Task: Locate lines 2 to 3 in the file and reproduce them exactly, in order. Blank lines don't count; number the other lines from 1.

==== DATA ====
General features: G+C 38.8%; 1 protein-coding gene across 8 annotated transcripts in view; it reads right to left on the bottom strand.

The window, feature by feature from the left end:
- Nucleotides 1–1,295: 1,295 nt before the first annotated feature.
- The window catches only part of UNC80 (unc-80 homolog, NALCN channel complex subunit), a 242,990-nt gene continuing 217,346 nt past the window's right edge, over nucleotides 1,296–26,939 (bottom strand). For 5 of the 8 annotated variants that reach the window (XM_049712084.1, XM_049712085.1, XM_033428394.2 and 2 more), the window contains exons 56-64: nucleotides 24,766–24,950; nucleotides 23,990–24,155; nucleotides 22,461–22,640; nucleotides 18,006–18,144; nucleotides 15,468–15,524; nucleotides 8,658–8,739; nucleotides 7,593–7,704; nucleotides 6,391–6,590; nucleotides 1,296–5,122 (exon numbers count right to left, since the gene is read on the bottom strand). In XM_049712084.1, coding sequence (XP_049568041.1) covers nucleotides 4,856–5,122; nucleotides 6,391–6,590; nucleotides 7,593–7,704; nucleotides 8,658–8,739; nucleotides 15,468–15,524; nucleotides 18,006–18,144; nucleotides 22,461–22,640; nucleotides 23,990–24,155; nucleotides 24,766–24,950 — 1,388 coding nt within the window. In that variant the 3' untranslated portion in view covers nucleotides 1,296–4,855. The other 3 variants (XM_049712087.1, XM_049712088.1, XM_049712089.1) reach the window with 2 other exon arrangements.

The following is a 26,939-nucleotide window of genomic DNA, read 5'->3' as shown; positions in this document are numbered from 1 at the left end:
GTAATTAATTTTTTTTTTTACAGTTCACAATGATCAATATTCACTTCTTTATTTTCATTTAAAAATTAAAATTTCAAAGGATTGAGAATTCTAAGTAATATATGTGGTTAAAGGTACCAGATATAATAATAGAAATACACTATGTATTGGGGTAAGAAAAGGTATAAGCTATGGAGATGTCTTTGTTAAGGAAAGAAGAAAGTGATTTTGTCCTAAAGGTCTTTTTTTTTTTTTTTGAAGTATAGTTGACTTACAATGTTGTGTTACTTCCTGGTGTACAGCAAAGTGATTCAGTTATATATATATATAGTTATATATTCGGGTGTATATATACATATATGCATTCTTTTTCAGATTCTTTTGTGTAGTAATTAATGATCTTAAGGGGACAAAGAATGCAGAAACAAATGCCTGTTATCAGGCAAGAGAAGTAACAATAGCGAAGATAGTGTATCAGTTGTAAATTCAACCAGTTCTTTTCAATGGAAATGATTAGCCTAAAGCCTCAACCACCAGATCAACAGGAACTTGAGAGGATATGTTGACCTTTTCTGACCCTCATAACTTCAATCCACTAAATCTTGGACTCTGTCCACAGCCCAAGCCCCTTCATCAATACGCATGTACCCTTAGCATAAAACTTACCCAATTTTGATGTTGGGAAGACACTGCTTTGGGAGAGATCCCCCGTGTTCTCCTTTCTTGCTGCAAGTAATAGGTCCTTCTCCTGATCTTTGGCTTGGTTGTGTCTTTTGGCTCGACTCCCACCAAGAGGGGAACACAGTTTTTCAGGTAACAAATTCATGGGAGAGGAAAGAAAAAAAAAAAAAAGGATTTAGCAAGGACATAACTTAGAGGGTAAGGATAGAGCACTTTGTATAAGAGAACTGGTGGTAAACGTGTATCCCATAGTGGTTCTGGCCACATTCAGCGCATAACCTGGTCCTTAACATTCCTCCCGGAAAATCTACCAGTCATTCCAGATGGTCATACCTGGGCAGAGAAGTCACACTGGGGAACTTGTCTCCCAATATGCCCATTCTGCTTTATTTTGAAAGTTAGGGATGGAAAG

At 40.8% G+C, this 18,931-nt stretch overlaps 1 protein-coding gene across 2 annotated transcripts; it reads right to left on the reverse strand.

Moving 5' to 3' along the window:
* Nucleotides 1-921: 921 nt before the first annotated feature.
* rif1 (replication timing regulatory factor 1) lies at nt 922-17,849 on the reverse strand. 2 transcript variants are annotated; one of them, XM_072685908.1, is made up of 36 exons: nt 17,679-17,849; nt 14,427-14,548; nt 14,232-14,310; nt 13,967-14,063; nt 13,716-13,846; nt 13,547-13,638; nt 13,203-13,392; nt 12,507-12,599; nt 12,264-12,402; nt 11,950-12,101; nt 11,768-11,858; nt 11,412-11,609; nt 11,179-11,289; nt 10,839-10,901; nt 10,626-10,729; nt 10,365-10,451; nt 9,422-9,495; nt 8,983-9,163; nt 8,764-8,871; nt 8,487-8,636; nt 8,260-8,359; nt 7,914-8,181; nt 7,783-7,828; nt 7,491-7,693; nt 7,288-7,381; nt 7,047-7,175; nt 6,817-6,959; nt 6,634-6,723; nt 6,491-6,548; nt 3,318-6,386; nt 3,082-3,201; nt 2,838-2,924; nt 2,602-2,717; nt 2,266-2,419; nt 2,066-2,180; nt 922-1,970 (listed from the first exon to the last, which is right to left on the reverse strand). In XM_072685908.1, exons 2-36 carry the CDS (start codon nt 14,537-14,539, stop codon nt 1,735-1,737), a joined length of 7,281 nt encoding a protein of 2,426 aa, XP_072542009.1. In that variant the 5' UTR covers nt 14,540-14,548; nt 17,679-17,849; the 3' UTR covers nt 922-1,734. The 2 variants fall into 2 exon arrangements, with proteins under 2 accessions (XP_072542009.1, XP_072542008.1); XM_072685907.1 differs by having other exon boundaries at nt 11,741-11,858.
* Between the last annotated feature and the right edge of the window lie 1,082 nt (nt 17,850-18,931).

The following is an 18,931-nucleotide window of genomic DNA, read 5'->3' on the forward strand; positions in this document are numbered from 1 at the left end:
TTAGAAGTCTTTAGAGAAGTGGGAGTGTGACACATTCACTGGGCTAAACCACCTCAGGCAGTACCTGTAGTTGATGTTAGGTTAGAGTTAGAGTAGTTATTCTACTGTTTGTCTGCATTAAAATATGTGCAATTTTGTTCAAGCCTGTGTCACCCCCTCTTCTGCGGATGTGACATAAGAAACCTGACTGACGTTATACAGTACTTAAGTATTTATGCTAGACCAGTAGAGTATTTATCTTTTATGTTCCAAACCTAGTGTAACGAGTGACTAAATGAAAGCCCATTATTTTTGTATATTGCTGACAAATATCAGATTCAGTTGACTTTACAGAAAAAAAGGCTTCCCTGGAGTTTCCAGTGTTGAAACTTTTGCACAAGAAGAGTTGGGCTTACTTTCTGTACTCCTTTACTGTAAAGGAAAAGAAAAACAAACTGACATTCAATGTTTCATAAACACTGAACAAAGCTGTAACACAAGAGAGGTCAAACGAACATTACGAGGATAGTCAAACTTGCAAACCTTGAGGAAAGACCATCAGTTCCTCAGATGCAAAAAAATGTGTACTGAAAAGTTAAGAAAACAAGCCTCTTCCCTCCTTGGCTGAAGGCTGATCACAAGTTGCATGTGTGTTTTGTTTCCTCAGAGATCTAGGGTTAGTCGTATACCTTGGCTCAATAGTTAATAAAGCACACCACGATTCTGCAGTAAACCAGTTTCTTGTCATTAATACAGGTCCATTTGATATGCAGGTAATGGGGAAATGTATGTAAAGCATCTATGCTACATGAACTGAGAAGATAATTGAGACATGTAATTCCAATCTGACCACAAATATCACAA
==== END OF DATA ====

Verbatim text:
The window, feature by feature from the left end:
- Nucleotides 1–1,295: 1,295 nt before the first annotated feature.